Join the HCSF Reading Group to discuss The Lost City of Z: A Tale of Deadly Obsession in the Amazon by David Grann
Sunday, April 14, 2024
4:30-6:00 pm PST
SF, Noe Valley, In-person
Meeting location and details will be emailed to registrants at least twice prior to the meeting.
HCSF Members Free, but RSVP required
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The Lost City of Z: A Tale of Deadly Obsession in the Amazon
From The New Yorker staff writer and author of Killers of the Flower Moon comes a masterpiece of narrative nonfiction with all the pace and excitement of a movie thriller. Grann unravels the greatest exploration mystery of the twentieth century—the story of the legendary British explorer who ventured into the Amazon jungle in search of a fabled civilization and never returned. This book tells two stories: of the explorer chasing his mirage, and of the reporter chasing the explorer chasing his mirage — twin obsessions spun together like strands on a helix. Fawcett going here and there to raise money for his next escapade, Grann going after him, from Brooklyn to the Amazon, like going from Paris to the moon. “Let me be clear,” Grann writes. “I am not an explorer or an adventurer. I don’t climb mountains or hunt. I don’t even like to camp. I stand less than 5 feet 9 inches tall and am nearly 40 years old, with a blossoming waistline and thinning black hair.”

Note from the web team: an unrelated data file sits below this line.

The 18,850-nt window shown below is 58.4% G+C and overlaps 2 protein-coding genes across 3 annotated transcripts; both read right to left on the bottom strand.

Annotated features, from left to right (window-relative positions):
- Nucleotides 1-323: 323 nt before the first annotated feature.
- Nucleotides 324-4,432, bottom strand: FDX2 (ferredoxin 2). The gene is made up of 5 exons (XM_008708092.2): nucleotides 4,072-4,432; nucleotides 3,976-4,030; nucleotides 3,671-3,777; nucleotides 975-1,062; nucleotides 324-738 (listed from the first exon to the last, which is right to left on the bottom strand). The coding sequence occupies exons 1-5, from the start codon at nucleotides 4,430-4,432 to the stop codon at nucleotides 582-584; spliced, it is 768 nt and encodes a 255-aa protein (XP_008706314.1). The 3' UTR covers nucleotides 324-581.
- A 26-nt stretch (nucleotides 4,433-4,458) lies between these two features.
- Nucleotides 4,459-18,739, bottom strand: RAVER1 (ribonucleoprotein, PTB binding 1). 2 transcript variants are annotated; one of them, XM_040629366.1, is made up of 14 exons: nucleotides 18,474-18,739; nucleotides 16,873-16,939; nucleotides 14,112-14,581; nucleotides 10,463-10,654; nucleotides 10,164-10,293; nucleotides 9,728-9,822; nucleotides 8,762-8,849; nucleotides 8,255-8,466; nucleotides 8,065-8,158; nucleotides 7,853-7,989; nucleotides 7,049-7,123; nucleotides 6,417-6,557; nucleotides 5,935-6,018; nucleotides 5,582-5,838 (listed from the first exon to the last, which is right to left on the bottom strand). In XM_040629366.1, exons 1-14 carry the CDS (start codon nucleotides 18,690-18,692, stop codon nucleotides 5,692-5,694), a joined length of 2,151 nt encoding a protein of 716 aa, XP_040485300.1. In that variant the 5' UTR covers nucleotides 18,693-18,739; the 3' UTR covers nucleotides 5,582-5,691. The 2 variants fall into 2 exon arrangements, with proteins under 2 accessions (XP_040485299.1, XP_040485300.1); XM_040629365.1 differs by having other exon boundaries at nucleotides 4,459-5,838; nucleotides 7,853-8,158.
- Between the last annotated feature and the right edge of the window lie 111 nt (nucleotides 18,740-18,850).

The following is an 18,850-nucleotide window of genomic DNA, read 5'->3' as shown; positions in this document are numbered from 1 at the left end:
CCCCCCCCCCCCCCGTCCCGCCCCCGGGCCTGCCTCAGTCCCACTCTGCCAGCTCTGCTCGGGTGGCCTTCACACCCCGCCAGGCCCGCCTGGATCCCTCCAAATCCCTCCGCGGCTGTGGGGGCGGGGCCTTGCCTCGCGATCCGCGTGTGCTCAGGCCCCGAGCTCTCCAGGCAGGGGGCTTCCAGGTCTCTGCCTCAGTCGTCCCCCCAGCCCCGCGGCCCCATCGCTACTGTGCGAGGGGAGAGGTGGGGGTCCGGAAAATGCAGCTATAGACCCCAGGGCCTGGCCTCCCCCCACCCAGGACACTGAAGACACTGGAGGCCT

The book is screwball, in other words, a hybrid in which the weak, fear-wracked reporter from the present age confronts the crazed iron men of yore, citizens of a country as grand and gone as the kingdom of the Incas. The result is a powerful narrative, stiff lipped and Victorian at the center, trippy at the edges, as if one of those stern men of Conrad had found himself trapped in a novel by García Márquez. Along the way, Grann examines dozens of subjects that seem more and more mythical, suggesting a kind of magical nonfiction — the myth of the white Indian, for example, the fate of explorers who vanished searching for Fawcett, the habits of carnivorous fish, some which latch on to and live off the holiest, most tender of human organs. But in the end, the book is mostly about the jungle itself, the real and shrinking wilderness that can be traversed on Google maps, but also the wilderness as a metaphor that can be glimpsed but never charted — the world as it really is, where everything wants to infect you and even flowers want you dead. Which is why Fawcett, in his relentless drive into the bush, supposedly in pursuit of a goal but really going because going is the same as being alive, is a stand-in for all those who keep feeding themselves to the beast. This is what Grann means when he writes of his own magazine stories: “They typically have one common thread: obsession. They are about ordinary people driven to do extraordinary things — things that most of us would never dare — who get some germ of an idea in their heads that metastasizes until it consumes them.” (New York Times)